Official newspaper of The University of Texas at Austin

The Daily Texan

Official newspaper of The University of Texas at Austin

The Daily Texan

Official newspaper of The University of Texas at Austin

The Daily Texan

Advertise in our classifieds section
Your classified listing could be here!
October 4, 2022

New Ottessa Moshfegh film adaptation, ‘Eileen,’ serves Hitchockian thriller, beautiful cinematography

Courtesy of NEON

In a bare 1960s Boston suburb, not much grows but obsession for Eileen Dunlop, the main character of “Eileen,” the new thriller based on Ottessa Moshfegh’s award-winning book of the same name. Starring Thomasin McKenzie in the titular role and Anne Hathaway as psychologist Rebecca, “Eileen” serves a concise and troubling story of a young woman’s struggle to overcome the suffocation and suppression of the suburbs. 

A sullen yet unassuming young woman, Eileen’s (McKenzie) days blend into each other until one day, the prison’s new psychologist, Rebecca (Hathaway), appears, promising some mystique and excitement. Eileen’s obsession with Rebecca blooms and compounds, slowly unveiling the bloody lengths the girl will go to capture her attention. 

The film, co-written by Luke Goebel and Moshfegh herself, serves as a fitting adaptation of the author’s work, which gained infamy online and cultivated the author’s primarily young, female fanbase. 

“Eileen,” like Moshefgh’s other novels, centers on a troubled young woman also visited in her incredibly popular novel “My Year of Rest and Relaxation.” Online, Moshfegh’s books take a life of their own. Millions of young social media users have taken to posting quotes of the novel with annotations that read “so me” next to scenes displaying concerning behavior, set to Lana Del Rey or Mitski songs and sandwiched between pictures of lipstick-stained Marlboro Reds. When it was announced that Oldroyd, the director of 2016’s Lady Macbeth, would lead the film, Moshefgh fans rejoiced, hopeful the director’s past film indicated an understanding of the novel similar to their fan casts and ideas. 

In a press conference for “Eileen,” Moshfegh spoke to The Texan about the online culture her work cultivated.  

“The positive is that I’m so honored that the younger generation of readers is finding my work valuable enough to talk about it over the internet,” Moshfegh said. “I’ve met a lot of young readers who have come up to me and shared their reading experiences and talked about how it connected them to a community of like-minded readers, so that’s wonderful.”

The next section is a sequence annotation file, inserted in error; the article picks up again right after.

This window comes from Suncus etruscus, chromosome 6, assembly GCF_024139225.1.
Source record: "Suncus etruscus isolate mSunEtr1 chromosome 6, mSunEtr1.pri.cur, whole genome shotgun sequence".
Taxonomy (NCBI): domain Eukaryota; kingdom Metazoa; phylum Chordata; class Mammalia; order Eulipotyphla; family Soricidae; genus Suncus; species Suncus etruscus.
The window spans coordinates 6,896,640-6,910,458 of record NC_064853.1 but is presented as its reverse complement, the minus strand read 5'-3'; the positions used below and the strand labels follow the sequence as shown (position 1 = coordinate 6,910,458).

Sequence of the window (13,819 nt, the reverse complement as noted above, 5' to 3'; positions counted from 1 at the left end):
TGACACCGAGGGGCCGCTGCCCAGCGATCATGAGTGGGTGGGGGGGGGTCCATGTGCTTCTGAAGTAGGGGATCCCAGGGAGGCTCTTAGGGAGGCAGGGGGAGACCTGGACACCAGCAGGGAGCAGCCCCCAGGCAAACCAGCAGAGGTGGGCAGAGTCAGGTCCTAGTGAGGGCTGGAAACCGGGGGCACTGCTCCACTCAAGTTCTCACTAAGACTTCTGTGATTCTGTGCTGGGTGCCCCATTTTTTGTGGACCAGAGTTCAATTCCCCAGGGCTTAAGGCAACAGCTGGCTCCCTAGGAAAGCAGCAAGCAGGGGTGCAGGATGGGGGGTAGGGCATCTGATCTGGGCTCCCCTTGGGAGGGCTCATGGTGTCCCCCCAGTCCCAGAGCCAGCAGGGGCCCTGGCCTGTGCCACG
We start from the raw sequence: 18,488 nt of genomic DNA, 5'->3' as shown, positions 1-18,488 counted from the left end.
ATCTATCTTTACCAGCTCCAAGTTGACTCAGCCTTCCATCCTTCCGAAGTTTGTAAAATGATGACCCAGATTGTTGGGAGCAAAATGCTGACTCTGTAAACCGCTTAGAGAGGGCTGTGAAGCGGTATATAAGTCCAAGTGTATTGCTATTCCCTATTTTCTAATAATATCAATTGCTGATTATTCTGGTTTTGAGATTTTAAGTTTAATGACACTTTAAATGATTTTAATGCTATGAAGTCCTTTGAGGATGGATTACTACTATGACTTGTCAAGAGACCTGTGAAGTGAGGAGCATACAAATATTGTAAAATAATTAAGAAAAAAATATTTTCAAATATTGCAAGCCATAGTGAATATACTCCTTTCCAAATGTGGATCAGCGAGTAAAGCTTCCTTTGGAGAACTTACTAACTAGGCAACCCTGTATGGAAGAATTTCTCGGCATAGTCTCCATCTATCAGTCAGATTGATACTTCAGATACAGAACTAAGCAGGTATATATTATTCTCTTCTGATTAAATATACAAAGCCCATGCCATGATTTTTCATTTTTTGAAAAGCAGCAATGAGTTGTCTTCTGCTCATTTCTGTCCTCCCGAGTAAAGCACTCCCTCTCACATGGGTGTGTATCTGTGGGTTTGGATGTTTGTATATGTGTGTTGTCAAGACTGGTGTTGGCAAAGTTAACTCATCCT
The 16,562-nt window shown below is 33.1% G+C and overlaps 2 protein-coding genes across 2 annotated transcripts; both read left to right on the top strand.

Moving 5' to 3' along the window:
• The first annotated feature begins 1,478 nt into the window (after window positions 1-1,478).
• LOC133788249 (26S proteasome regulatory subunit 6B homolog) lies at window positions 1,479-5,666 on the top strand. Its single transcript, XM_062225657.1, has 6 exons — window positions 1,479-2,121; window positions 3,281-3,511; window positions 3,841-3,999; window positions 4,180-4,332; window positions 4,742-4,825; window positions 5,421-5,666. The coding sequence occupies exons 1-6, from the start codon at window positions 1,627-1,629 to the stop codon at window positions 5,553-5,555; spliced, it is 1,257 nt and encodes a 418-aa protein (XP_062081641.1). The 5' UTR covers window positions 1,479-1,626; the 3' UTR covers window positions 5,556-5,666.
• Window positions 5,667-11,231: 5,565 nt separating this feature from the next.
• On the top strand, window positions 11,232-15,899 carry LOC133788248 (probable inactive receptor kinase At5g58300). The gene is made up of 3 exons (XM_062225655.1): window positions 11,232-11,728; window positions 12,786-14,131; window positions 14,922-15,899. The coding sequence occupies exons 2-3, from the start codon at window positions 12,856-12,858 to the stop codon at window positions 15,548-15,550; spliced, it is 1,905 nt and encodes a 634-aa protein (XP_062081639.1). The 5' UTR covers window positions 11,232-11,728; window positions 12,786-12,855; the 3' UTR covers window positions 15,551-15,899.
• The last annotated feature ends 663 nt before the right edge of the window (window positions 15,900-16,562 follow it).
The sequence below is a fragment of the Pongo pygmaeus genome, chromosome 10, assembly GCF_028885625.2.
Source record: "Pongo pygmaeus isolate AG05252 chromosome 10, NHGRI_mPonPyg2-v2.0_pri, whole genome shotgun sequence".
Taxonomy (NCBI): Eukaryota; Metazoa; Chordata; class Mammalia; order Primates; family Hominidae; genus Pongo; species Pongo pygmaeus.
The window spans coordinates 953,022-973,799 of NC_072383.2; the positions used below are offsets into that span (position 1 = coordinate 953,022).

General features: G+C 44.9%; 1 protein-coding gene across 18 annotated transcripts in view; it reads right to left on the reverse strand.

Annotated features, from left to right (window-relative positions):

However, Moshfegh also expressed concern about romanticizing her novels about characters struggling with mental illness. 

“In regards to the aesthetics assigned to my work and whether or not it resonates, to a certain extent you have to let people do with it what you will,” Moshfegh said. “But sometimes I worry about young people who identify with being mentally unwell and the glamor that is associated with that. Especially in my book ‘My Year of Rest and Relaxation,’ I want to say that being sad isn’t great. If you can help it, try to be healthy, don’t (indulge in unhealthy coping mechanisms).”

Almost Hitchcockian at several points, the film presents brilliant cinematography and amazing performances from both McKenzie and Hathaway. The movie coats its characters in cool tones that become warm the second Rebecca enters, with purposeful shots utilizing mirrors and shadows to unsettle and provoke audiences, a great example of the strength of visual storytelling. 

Hathaway’s ability to shine in any role stood out in this movie as she captured Rebecca’s glamor and later on, neuroses, perfectly. McKenzie also delivered a captivating performance. However, moments of dialogue were plagued by accent confusion, with New Zealander McKenzie slipping into an English accent while attempting a Boston one. While not a major problem throughout the movie, the shift sometimes felt jarring, taking audiences out of the film. 

The first screenplay from Moshefgh and Goebel, with brilliant directorial choices from Oldroyd, makes “Eileen” a compelling winter watch. The film premieres on Netflix and in theaters Dec. 1.

3 mysterious car crashes out of 5

More to Discover
About the Contributor
Trisha Dasgupta, Senior Life & Arts Reporter
Dasgupta is a journalism freshman from Frisco, Texas. She currently works as a senior reporter for the Life and Arts department and has previously covered news for The Texan. When she's not writing articles you can find her listening to Taylor Swift, Bruce Springsteen, or Billy Joel.